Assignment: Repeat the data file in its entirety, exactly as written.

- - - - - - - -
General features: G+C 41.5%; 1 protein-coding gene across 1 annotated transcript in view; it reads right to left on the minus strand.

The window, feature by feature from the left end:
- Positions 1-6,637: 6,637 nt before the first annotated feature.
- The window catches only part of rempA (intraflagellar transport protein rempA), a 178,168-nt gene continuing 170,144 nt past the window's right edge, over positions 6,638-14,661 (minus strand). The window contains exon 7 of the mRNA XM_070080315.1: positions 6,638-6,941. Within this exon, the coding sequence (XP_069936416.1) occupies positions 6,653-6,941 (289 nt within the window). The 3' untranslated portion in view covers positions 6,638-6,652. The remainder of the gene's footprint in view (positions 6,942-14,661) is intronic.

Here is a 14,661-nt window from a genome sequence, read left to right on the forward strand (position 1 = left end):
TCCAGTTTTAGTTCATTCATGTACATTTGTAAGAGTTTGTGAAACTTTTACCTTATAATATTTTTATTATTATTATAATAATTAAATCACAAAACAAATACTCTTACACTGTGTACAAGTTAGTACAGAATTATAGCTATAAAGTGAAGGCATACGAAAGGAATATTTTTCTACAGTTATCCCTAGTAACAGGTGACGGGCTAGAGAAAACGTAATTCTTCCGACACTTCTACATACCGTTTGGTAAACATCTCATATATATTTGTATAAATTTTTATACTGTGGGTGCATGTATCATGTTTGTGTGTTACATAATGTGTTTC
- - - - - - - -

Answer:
General features: G+C 41.5%; 1 protein-coding gene across 1 annotated transcript in view; it reads right to left on the minus strand.

The window, feature by feature from the left end:
- Positions 1-6,637: 6,637 nt before the first annotated feature.
- The window catches only part of rempA (intraflagellar transport protein rempA), a 178,168-nt gene continuing 170,144 nt past the window's right edge, over positions 6,638-14,661 (minus strand). The window contains exon 7 of the mRNA XM_070080315.1: positions 6,638-6,941. Within this exon, the coding sequence (XP_069936416.1) occupies positions 6,653-6,941 (289 nt within the window). The 3' untranslated portion in view covers positions 6,638-6,652. The remainder of the gene's footprint in view (positions 6,942-14,661) is intronic.

Here is a 14,661-nt window from a genome sequence, read left to right on the forward strand (position 1 = left end):
TCCAGTTTTAGTTCATTCATGTACATTTGTAAGAGTTTGTGAAACTTTTACCTTATAATATTTTTATTATTATTATAATAATTAAATCACAAAACAAATACTCTTACACTGTGTACAAGTTAGTACAGAATTATAGCTATAAAGTGAAGGCATACGAAAGGAATATTTTTCTACAGTTATCCCTAGTAACAGGTGACGGGCTAGAGAAAACGTAATTCTTCCGACACTTCTACATACCGTTTGGTAAACATCTCATATATATTTGTATAAATTTTTATACTGTGGGTGCATGTATCATGTTTGTGTGTTACATAATGTGTTTC